Operation Veteran Caregiver Support here to help


By Sheryl Roadcap

[email protected]

PIQUA — Operation Veteran Caregiver Support, a nonprofit organization that serves the Miami Valley and specializes in connecting veterans and their caregivers to resources and provide fellowship, held a ribbon cutting celebrating its office located at 987 E. Ash St., Piqua, on Thursday, Nov. 9.

Director Valerie Mullikin of Operation Veteran and Caregiver Support, explained to the group gathered in the organization’s new office about its background, “Our mission statement is connecting veterans, their caregivers, and their families to the resources earned, empowering them to utilize those resources to transform their quality of life.”

Operation Veteran and Caregiver Support began when a group set out to help veterans with damages caused to their homes from the May 2019 tornadoes. It evolved to become much more and a compliment to the work area Veterans Associations do to help veterans, Tamara Hegi, Operation Veteran and Caregiver Support director of development, told Miami Valley Today. Operation Veteran and Caregiver Support officially became a non-profit in February of 2020.

The main purpose of Operation Veteran and Caregiver Support is to help direct veterans or their caregivers find resources, provide a need-based (not financial-based) food pantry and help connect veterans with other veterans in an alcohol-free setting. This became an apparent need, Hegi said, for those who struggle with substance abuse as an option for veterans to connect with other veterans in a space other than a club that happens to serve alcohol.

“We do not do VA claims or work with healthcare; we don’t provide financial assistance, but will help connect veterans to resources,” said Hegi.

She said the organization hosts numerous events per year, including two “Muster and Mingle” events per month. The other events held through out the year includes at Easter, a kids fishing derby in the summer, a back to school event and a Christmas party with Santa in December; all for veterans and their families. They are looking to add an adult fishing derby also, Hegi said.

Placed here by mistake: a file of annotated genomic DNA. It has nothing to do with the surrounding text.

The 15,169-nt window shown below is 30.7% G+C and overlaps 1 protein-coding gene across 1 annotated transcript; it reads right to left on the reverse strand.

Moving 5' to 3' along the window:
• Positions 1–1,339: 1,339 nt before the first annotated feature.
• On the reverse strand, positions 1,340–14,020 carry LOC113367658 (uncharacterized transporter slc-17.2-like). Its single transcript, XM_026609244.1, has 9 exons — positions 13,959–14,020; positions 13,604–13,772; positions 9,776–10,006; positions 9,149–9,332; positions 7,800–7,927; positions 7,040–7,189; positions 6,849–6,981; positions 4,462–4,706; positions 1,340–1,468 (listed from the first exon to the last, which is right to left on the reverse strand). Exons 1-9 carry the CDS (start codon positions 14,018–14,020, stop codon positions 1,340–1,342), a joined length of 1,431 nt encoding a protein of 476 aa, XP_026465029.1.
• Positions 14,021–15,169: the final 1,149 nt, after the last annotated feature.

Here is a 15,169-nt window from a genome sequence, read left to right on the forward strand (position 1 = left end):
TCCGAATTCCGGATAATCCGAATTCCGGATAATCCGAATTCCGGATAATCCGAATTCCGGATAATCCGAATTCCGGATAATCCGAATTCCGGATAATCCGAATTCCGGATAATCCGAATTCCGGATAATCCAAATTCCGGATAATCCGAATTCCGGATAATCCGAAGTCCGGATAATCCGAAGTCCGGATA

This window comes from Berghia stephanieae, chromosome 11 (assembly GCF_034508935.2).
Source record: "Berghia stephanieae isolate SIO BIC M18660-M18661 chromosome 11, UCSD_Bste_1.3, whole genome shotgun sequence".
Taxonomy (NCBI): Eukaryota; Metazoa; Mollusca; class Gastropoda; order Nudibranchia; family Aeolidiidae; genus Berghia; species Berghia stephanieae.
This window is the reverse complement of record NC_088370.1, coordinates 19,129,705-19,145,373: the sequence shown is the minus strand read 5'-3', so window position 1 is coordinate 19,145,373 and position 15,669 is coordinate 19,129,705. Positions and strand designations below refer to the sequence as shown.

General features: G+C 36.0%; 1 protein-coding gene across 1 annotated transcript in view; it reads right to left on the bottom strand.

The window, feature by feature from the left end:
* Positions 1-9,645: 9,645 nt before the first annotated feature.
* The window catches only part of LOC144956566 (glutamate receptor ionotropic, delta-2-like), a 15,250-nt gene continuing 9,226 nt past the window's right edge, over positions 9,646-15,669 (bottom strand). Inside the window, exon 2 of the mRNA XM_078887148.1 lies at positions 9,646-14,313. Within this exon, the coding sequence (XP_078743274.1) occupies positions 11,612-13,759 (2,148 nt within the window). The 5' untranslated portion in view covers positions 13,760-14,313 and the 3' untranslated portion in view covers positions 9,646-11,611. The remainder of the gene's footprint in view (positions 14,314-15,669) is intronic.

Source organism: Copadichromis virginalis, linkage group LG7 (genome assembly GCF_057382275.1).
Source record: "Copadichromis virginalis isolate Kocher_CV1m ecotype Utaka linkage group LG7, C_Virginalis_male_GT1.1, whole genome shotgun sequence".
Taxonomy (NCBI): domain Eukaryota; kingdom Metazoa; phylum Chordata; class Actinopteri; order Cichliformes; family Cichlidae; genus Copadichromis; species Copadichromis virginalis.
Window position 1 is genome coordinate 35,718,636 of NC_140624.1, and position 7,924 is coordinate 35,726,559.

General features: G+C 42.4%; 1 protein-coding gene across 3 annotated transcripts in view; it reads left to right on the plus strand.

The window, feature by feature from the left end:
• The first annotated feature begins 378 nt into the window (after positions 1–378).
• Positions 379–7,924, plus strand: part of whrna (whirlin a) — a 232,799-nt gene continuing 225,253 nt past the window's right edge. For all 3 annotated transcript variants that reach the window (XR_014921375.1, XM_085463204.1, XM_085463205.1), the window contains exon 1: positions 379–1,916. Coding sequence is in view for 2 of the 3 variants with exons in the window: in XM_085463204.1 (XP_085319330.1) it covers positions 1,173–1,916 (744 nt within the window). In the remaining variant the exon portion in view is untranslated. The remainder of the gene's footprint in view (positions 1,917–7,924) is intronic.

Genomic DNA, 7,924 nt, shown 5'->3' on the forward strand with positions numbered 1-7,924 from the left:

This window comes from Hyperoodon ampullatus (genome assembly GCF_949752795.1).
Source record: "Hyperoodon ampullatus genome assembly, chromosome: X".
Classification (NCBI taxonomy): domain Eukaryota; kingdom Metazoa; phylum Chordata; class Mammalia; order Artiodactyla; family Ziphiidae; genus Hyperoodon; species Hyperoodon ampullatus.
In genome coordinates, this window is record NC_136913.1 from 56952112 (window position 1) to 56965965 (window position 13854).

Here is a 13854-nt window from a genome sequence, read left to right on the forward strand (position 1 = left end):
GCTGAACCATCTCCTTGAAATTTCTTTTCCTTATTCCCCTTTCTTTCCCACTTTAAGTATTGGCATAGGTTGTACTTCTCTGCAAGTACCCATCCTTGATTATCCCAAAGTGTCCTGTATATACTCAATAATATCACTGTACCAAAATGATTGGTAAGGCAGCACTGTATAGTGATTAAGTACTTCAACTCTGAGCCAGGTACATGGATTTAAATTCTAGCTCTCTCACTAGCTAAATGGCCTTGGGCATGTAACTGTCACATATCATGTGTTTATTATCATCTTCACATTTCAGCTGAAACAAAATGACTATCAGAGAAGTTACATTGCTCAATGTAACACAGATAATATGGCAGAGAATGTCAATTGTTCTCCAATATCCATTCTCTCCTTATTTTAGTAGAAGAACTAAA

“Muster and Mingle” is a gathering where veterans, their caregivers, spouses, and children can visit for a meal and listen to a guest speaker. The “Muster and Mingle” events started when it became apparent there was a need for a place to socialize away from alcohol and religious beliefs, which are barriers for some veterans. The first Tuesday of the month, veterans have been meeting at the Piqua Center, but they will soon be meeting at the Piqua branch YMCA Senior Center, beginning in January. On the last Wednesday of the month, they meet at The Tipp Center on North Third Street in Tipp City. Both locations hold the event from 5 to 8 p.m.

“Our focus for 2024 is getting better, not bigger,” Hegi said. She explained they want to focus on what they do best to be there for veterans and their families and hone in on those skills.

The office is open on Thursdays from 9 a.m. to 2 p.m., with the food pantry being open from 10 a.m. to 1 p.m. Veterans may call or text the organization at anytime at 937-570-6460. Volunteers will work around pantry hours, if necessary, to set up a time to meet on off-hours, Hegi said.

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